Type 1 diabetes
Type 1 diabetes mellitus is characterized by loss of the insulin-producing beta cells of the islets of Langerhans in the pancreas, leading to insulin deficiency. This type can be further classified as immune-mediated or idiopathic. The majority of type 1 diabetes is of the immune-mediated nature, in which beta cell loss is a T-cell-mediated autoimmune attack. There is no known preventive measure against type 1 diabetes, which causes approximately 10% of diabetes mellitus cases in North America and Europe. Most affected people are otherwise healthy and of a healthy weight when onset occurs. Sensitivity and responsiveness to insulin are usually normal, especially in the early stages. Type 1 diabetes can affect children or adults, but was traditionally termed "juvenile diabetes" because a majority of these diabetes cases were in children.

Type 2 diabetes
Type 2 diabetes mellitus is characterized by insulin resistance, which may be combined with relatively reduced insulin secretion. The defective responsiveness of body tissues to insulin is believed to involve the insulin receptor. However, the specific defects are not known. Diabetes mellitus cases due to a known defect are classified separately. Type 2 diabetes is the most common type. Type 2 diabetes is a risk factor associated with 'lifestyle' problems such as obesity.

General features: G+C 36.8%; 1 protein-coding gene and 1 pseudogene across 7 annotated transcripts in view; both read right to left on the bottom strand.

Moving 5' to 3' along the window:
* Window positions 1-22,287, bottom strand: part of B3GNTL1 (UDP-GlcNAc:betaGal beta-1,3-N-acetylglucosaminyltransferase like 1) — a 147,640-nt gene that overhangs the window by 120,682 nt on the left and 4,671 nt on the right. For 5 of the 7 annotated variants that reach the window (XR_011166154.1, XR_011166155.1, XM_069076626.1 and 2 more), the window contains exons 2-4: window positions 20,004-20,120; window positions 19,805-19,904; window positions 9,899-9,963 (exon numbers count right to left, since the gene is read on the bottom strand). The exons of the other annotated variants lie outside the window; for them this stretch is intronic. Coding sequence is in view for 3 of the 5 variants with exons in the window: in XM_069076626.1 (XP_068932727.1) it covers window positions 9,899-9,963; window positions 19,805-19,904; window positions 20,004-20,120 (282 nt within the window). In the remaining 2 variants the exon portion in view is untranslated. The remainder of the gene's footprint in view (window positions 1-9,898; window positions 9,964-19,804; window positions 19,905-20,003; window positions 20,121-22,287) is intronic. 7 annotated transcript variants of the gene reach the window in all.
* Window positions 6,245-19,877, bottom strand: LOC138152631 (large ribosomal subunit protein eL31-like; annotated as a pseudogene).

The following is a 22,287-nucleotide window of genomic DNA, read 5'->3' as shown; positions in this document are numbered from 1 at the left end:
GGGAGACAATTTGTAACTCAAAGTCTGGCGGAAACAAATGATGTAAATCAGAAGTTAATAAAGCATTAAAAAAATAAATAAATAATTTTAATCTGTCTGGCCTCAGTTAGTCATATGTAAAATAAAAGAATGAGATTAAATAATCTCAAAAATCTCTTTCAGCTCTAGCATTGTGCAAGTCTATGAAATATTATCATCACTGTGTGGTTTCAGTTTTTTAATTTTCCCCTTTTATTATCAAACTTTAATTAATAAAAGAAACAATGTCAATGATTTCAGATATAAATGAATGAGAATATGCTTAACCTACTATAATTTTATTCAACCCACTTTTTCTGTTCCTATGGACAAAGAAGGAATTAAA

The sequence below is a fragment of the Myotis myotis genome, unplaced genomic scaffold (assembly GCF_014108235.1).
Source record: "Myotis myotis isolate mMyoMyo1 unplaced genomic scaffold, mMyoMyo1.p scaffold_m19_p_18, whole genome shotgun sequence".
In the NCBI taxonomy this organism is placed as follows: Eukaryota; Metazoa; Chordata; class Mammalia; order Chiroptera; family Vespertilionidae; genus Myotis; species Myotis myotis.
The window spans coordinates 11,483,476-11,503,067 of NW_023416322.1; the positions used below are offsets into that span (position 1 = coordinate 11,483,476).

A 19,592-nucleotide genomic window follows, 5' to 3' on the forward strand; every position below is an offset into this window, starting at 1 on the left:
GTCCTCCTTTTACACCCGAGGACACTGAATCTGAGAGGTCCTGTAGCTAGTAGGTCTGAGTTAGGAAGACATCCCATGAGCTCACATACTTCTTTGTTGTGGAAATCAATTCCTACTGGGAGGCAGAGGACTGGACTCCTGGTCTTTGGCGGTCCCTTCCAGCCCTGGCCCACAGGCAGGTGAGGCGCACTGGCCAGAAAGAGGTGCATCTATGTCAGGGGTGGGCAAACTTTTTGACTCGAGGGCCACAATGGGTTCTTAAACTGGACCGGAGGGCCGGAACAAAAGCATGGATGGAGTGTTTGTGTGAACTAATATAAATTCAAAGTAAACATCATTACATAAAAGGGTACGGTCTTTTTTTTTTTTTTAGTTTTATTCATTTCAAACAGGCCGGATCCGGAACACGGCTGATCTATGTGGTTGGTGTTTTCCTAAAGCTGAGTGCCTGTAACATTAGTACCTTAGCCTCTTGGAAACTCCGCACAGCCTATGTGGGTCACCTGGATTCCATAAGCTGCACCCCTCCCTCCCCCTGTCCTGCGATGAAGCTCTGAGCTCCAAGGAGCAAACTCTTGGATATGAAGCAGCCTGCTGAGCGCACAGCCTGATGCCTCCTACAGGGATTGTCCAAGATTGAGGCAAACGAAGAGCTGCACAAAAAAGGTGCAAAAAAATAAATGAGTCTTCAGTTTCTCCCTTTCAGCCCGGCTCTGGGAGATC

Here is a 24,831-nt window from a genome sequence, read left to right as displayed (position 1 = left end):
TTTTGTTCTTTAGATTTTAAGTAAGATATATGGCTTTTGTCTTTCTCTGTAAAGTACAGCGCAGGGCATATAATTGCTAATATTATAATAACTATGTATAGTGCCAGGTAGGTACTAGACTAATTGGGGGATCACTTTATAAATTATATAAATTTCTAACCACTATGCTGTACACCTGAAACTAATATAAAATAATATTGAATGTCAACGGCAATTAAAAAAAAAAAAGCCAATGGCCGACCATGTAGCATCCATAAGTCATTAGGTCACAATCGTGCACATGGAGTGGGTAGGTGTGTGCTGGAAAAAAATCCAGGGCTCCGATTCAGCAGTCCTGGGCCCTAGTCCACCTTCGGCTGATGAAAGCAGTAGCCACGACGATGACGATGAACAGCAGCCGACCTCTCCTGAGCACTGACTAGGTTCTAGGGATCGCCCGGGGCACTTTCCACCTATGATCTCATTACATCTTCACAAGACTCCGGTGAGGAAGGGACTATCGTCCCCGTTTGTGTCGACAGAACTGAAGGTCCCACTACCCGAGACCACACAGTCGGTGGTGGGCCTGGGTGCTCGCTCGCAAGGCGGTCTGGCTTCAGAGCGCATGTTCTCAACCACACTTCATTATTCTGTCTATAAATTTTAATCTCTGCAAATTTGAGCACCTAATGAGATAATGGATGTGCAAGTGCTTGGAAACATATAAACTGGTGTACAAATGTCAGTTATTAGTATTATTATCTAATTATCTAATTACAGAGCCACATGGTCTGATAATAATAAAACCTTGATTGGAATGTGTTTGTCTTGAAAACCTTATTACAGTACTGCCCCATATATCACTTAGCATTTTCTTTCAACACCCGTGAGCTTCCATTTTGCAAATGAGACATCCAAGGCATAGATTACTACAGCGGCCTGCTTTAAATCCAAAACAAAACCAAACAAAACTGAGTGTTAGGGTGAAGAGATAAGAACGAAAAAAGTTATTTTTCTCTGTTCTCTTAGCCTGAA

Diabetic Emergencies
People (usually with type 1 diabetes) may also present with diabetic ketoacidosis, a state of metabolic dysregulation characterized by the smell of acetone, a rapid, deep breathing known as Kussmaul breathing, nausea, vomiting and abdominal pain, and altered states of consciousness.

Diagnosis
Fasting plasma glucose level ≥ 7.0 mmol/l (126 mg/dl)
Plasma glucose ≥ 11.1 mmol/l (200 mg/dL) two hours after a 75 g oral glucose load as in a glucose tolerance test
Symptoms of hyperglycemia and casual plasma glucose ≥ 11.1 mmol/l (200 mg/dl)

Pancreas